The Introduction of the Special Issue

The plasmonic noble metal nanomaterials world- wide have caught significant attention from the scientific community. The beauty of these materials is the localized surface plasmon resonance (LSPR), a collective oscillation of conduction electrons, strongly couples to a light at specific wavelengths and produces a highly localized electromagnetic field. The materials are widely used in applications such as drug delivery, solar cells, sensor and catalysis. In particular, the nanoparticle (NP) film of silver and gold is a potential candidate used for this purpose. Apart from silver and gold, TiN has recently emerged as a promising compound plasmonic material, used as a hard material in advanced diagnostic techniques such as atomic force microscopy. These materials have augmented the detection sensitivity of surface-enhanced Raman spectroscopy (SERS) and growth of carbon nanomaterials. The use of plasmonic metal films as SERS substrate has overcome the significant limitation of low sensitivity of the Raman technique and has led to development of ultra-high sensitivity down to the level of a single molecule detection. The fundamental challenge in this direction is to develop synthesis methods, which are technically sound and feasible to meet the today requirements for the fast uptake in industrial application. Thus the fabrication and characteristics of these materials for a specific application is highly desired.
Both chemical and physical methods are used to produce plasmonic nanomaterials. PLD is normally considered the most standard and suitable method to make plasmonic NP films of silver and gold in vacuum. Atmospheric PLD (APLD) is another alternative and renewed method used to produce plasmonic metal NP films.  Chemical methods are also applied to produce these materials. All these methods are required further understanding and research with aim to refine and optimize the experimental conditions to produce these materials with required features, suitable for the aforementioned applications.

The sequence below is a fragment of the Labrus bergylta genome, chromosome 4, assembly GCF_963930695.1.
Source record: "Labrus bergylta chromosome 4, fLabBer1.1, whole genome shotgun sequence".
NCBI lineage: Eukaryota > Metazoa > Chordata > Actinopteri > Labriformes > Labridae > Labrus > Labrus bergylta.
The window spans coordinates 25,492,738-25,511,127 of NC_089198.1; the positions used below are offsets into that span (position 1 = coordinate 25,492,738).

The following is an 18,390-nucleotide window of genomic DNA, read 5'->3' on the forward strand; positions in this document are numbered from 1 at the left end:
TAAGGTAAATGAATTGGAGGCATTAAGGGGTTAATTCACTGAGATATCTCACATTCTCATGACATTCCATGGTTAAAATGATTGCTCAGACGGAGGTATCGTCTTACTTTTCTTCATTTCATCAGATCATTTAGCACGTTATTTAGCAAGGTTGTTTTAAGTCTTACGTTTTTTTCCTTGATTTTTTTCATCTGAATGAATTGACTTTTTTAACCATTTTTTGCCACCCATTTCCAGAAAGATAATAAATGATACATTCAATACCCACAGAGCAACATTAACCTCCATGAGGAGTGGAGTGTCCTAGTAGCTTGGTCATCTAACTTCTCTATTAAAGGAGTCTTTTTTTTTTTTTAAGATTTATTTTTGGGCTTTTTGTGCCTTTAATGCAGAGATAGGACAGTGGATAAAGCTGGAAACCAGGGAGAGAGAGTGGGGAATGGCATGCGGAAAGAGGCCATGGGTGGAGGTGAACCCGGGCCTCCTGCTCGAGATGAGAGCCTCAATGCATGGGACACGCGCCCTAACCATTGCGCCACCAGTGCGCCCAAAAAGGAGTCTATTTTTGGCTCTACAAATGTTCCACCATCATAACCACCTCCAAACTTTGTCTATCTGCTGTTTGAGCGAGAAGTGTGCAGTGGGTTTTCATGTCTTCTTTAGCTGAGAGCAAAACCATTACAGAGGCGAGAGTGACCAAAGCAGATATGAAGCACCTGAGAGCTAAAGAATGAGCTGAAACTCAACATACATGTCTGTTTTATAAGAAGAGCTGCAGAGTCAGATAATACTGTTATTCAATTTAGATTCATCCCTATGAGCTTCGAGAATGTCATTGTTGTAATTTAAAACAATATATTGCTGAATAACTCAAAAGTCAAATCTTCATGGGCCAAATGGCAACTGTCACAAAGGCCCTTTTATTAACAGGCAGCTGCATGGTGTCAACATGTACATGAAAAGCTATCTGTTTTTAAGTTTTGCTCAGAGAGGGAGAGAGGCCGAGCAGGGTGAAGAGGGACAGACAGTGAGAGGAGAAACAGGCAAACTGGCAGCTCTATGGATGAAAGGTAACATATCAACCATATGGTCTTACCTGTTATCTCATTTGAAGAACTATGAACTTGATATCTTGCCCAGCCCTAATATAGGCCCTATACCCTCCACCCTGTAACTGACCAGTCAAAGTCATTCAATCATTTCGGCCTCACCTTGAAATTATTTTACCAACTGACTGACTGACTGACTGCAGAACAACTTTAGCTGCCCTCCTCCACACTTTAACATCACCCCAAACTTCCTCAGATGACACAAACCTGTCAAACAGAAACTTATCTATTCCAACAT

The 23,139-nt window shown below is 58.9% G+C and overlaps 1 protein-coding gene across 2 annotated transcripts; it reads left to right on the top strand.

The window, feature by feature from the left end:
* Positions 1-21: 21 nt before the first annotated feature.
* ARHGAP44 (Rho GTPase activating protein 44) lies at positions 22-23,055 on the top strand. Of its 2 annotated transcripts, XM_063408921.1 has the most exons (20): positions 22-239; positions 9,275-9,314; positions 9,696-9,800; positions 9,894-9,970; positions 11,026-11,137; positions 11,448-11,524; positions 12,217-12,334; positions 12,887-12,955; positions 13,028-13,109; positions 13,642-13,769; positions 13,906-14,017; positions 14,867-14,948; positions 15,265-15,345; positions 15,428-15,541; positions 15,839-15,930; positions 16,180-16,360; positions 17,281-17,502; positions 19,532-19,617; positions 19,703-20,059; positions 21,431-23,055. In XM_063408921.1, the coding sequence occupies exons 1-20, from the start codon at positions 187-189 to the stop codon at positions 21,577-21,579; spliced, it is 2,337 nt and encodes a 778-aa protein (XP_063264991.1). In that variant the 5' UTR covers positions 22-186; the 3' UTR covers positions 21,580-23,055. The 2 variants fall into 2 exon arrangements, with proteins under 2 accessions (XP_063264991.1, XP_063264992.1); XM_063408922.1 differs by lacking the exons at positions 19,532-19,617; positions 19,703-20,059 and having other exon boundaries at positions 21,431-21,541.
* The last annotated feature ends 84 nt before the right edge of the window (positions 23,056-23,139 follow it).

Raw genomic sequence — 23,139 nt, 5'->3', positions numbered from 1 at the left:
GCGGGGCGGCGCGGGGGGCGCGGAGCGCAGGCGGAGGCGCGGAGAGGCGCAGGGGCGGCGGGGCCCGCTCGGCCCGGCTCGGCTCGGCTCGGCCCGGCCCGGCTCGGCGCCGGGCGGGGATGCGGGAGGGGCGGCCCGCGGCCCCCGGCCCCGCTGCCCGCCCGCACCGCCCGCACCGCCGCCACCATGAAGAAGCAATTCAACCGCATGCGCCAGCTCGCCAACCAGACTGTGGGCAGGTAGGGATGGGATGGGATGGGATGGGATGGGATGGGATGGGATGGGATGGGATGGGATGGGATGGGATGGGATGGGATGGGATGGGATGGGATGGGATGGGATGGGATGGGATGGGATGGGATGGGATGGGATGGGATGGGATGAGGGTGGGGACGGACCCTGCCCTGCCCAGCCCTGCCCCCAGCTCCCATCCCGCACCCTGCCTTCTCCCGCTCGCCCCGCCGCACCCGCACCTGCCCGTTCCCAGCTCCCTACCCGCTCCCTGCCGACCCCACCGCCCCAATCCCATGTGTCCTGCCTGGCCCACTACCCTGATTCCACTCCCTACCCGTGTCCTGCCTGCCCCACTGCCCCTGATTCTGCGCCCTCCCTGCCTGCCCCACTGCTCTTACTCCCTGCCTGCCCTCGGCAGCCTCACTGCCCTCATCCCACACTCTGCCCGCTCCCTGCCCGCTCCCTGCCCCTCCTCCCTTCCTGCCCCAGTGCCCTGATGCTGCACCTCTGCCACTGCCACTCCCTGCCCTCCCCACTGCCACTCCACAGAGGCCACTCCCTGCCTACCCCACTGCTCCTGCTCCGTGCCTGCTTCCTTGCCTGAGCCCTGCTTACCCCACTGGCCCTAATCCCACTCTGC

The proposed special issue is fully dedicated to fundamental and recent advances and insights in novel plasmonic nanomaterials. This issue will consider original research, communication, mini review, letters and comprehensive review articles, reporting theoretical, simulation or experimental study related to synthesis methods, characterization and applications of plasmonic nanomaterials. The editors especially welcome review articles which describe the basic understanding of the state of the art metal NP film based SERS substrates produced by conventional PLD and atmospheric PLD along with the plasma assist and chemical techniques.


The Research Scope of the Special Issue

·Theories and experiments devoted to basic understanding of plasmonics  

·Theoretical modeling and analysis of later-mater interaction with emphasize on interaction with plasmonic nanostructures

·Physical and chemical synthesis methods dedicated to plasmonic nanomaterials

·Optical and structural properties of plasmonic materials

·SERS effect and SERS active substrates

·Role of plasmonic nanomaterials in detection and solar energy conversion

·Plasmonic nanostructures for catalytic and sensing applications

·Plasmonics in biomedical applications

·Plasmonic based devices, current developments and their feature

·Plasmonic metal NP loaded nanofibers

·Plasmonic metal NP composed semiconductor thin films


Submission guidelines

All papers should be submitted via the Insight - Material Science submission system: http://insight.piscomed.com/index.php/IMS

Submitted articles should not be published or under review elsewhere. All submissions will be subject to the journal’s standard peer review process. Criteria for acceptance include originality, contribution, scientific merit and relevance to the field of interest of the Special Issue.


Important Dates

Paper Submission Due: 2019


The Lead Guest Editor

Taj Muhammad Khan

Guest Editors

1: Muhannad Zakria (Researcher, School of Mathematical and Physical
Sciences University of Technology Sydney Australia)
2: Amjid Iqbal (Senior scientist, NILOP, Materials division, Islamabad,
3: Khizar Hayat (Associate Professor, Peshawar University, Department of
physics, Pakistan)
4: Syed Irsa Mazhar Kazmi (Department of environmental sciences,
International Islamic university, Islamabad, Pakistan)